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Wannabe shadow chancellor Ed Balls forecasts economic "hurricane"

By Jonathan Isaby

Ed Balls - whose odds of becoming Labour leader are now 50-1 according to Ladbrokes - this morning gave what many (such as Peter Hoskin) are concluding was a pitch for the shadow chancellorship under whichever Miliband wins the day (Paul Goodman has already advised them against this course of action here).

Speaking at Bloomberg, he insisted that the Government's deficit reduction plan is "economically unsafe" and accompanied his forecast with vivid imagery:

"George Osborne was fond of saying - wrongly - that the Labour government had failed to fix the roof while the sun was shining. What he is now doing is the equivalent of ripping out the foundations of the house just as the hurricane is about to hit."

He certainly seems in denial about the scale of the problem he and his beloved Prime Minister left the nation. Yet he specifically tried to claim that he is not:

"The fundamental questions we face now – is it right to be cutting billions of pounds from public services and taking billions of pounds out of family budgets this financial year and next? What will that do to jobs and growth? And ultimately, what will that mean for the deficit? – are almost ignored.

"So strong and broad is this consensus that a special name has been given to those who take a different view – 'deficit-deniers' – and some in the Labour party believe our very credibility as a party depends on hitching ourselves to the consensus view. I am not one of them."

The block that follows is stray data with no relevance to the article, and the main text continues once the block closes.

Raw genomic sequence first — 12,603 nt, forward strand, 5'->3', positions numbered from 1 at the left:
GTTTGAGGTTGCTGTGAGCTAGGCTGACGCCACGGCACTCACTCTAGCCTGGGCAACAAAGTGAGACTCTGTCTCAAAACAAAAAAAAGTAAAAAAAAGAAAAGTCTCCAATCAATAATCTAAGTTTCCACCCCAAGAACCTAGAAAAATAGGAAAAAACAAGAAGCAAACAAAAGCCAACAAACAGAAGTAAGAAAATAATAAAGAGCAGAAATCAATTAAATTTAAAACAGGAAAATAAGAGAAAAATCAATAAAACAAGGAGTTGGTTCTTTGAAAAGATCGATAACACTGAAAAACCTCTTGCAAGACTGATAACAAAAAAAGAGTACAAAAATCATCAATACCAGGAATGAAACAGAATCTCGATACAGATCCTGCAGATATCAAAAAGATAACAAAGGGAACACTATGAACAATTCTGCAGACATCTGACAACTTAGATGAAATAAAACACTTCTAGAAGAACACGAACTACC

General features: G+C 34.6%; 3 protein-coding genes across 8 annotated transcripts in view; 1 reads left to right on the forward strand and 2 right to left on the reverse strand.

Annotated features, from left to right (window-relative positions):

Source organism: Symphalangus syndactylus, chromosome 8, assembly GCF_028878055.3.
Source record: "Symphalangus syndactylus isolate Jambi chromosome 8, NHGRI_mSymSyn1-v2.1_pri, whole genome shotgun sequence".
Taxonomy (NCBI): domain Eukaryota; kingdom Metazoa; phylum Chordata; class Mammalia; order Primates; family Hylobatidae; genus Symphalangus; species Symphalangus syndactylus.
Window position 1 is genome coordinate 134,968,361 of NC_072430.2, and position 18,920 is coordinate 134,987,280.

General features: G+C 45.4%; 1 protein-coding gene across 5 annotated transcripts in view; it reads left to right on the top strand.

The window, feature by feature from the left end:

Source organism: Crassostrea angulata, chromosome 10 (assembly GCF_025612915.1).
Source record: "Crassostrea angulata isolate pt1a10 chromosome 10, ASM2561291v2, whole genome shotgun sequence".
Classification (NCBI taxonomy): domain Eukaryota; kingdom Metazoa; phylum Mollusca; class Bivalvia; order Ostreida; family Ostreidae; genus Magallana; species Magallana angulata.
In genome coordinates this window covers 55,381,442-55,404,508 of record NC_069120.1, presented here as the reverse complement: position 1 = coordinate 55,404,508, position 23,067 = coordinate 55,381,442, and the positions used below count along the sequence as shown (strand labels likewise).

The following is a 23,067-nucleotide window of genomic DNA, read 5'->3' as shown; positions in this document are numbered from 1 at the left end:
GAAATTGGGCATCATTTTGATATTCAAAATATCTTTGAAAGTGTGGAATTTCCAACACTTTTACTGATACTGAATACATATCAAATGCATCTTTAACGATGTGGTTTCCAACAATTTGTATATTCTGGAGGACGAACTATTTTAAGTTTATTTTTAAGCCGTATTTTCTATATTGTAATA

He went on to say that halving the deficit over four years (as had been proposed by Alistair Darling) was "too severe to be credible or sustainable". However, he still concluded:

"Labour does need a credible and medium-term plan to reduce the deficit and to reduce our level of national debt, but only once growth is fully secured and over a markedly longer period than George Osborne is currently planning."

"I think to do a slower and steadier pace [of cutting the deficit] going forward is actually more likely to support jobs and growth, more likely to boost financial market confidence and likely to be fairer as well."

You can read the whole speech here; meanwhile below is a video extract.